u of t covid

U of T releases plan for how students will return to classes next year

Students at the University of Toronto will be going back to school as usual this September, though their experiences will be markedly different from those who got their degrees pre-pandemic.

U of T president Meric Gertler announced in a letter to the university community this week that several new policies and measures would be in place for the fall semester to ensure students "a world-class academic experience" while still "respecting public health measures required by the evolving COVID-19 pandemic."

Spoiler: the plan involves a lot of online classes.

"The University of Toronto's fall semester will emphasize a mix of in-person and virtual learning opportunities for students," wrote the consistently top-ranked Canadian school in a blog post announcing its September 2020 roadmap.

"New and returning students can expect to see smaller on-campus seminars, classes and labs alongside larger online or remote classes and lectures," the post continues. "Courses are being designed to be flexible and accommodating, making use of the latest technologies and approaches to instruction."

Gertler's letter acknowledges that "much still remains uncertain" in terms of what things will look like come September, as it's difficult to predict which stage of the provincial government's reopening plan we'll be at in four months.

That said, the university has laid out three "guiding principles" that will be used to develop more concrete plans for each of its three campuses (which may each have unique needs, based on conditions at the time of reopening.)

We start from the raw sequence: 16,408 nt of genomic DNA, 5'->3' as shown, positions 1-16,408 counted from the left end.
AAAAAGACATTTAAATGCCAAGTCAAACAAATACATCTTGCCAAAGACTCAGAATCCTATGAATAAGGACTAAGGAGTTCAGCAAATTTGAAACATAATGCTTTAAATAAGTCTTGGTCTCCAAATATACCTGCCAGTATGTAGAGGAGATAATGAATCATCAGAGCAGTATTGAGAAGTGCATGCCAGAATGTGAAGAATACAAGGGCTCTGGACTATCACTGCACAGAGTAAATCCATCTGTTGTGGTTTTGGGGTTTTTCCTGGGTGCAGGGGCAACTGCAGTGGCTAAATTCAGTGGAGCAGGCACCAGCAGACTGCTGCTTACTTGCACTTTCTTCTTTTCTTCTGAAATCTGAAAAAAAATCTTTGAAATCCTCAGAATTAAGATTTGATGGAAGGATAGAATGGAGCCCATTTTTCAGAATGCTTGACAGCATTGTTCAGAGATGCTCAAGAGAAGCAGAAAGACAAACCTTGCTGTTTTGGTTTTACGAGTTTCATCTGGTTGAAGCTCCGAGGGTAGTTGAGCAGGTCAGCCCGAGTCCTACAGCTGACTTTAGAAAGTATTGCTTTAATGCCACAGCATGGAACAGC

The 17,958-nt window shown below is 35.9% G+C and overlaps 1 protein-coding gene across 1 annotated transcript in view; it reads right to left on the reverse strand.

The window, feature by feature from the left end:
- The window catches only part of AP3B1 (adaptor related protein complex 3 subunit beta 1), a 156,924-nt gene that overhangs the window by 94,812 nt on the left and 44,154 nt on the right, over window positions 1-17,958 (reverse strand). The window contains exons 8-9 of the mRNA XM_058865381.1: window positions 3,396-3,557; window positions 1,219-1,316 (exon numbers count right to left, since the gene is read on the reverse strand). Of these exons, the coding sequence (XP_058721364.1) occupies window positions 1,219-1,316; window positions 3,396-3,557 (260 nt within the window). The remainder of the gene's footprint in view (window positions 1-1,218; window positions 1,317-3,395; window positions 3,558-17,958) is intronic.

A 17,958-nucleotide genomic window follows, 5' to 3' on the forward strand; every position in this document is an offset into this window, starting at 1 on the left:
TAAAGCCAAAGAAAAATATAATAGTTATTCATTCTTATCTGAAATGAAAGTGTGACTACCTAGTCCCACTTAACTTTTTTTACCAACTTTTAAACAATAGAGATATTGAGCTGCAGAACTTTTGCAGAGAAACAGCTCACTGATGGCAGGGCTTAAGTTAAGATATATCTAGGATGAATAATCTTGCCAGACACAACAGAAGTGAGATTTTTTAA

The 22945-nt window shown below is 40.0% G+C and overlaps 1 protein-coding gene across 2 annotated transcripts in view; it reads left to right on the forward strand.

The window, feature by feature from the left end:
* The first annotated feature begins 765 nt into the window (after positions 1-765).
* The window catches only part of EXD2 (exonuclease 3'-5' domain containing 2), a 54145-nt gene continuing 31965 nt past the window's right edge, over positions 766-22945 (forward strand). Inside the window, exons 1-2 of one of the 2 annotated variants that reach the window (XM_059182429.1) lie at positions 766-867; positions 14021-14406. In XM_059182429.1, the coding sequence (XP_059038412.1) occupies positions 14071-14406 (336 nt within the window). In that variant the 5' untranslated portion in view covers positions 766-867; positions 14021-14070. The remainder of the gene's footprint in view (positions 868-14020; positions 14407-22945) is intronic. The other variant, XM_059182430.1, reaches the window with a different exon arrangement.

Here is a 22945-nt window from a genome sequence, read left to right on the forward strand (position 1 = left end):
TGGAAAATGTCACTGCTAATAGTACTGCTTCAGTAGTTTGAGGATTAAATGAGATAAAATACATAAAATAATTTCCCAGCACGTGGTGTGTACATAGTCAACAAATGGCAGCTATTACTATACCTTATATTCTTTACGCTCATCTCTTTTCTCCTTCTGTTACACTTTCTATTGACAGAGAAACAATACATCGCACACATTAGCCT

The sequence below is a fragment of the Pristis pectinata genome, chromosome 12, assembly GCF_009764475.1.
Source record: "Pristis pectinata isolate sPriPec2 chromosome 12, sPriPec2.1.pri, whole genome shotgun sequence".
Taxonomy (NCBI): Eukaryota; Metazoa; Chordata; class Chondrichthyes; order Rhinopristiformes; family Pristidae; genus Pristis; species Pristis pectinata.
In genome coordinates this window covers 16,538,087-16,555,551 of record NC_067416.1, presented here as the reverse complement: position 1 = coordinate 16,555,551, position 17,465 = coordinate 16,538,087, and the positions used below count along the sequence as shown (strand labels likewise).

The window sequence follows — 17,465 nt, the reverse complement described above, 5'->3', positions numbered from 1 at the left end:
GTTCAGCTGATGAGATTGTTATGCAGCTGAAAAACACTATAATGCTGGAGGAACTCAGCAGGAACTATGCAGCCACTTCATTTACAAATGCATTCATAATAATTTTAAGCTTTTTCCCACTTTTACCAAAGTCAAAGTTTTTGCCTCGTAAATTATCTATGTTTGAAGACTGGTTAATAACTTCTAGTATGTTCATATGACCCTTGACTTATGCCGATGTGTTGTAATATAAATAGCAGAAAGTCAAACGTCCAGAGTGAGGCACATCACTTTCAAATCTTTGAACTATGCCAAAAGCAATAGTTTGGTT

Under the first principle "Health and Safety," Gertler writes that U of T "is preparing for a gradual, safe return to our campuses, with as much on-campus activity as is practicable, sensible, and safe."

Guidelines are currently in development for the areas of research, laboratories, environmental health and safety, student experience, residences, libraries and athletics, among other factions of university life.

The second principle, "Academic Excellence," explains that faculty members, deans and principals are in the process of "devising courses that are flexible and adaptable, accommodating — and mobilizing — various modes of teaching and learning."

"The result will be a rich set of academic experiences for students to explore, whether they attend on-campus, virtually or in some combination," writes Gertler. "On-campus laboratory and library spaces will be adapted to the requirements of physical distancing, while we continue to leverage the power and possibilities of virtual research and instructional settings where helpful or necessary."

U of T Vice-Provost Susan McCahan revealed in a news release from the school on Tuesday that more than 100 staff are currently working with faculty to develop, design and deliver courses using leading educational technology.

The third guiding principle in Gertler's letter is dubbed "Our Community" and focuses on supporting all students regardless of the hurdles they may face.

"As we look toward the fall, we know the recovery will take time, resolve, patience and resilience," he wrote.

"There may be setbacks and surprises along the way. But in September, as we welcome new and returning students on-campus or online, we look forward to resuming the rich, vibrant and stimulating academic life for which the University of Toronto is so widely recognized."

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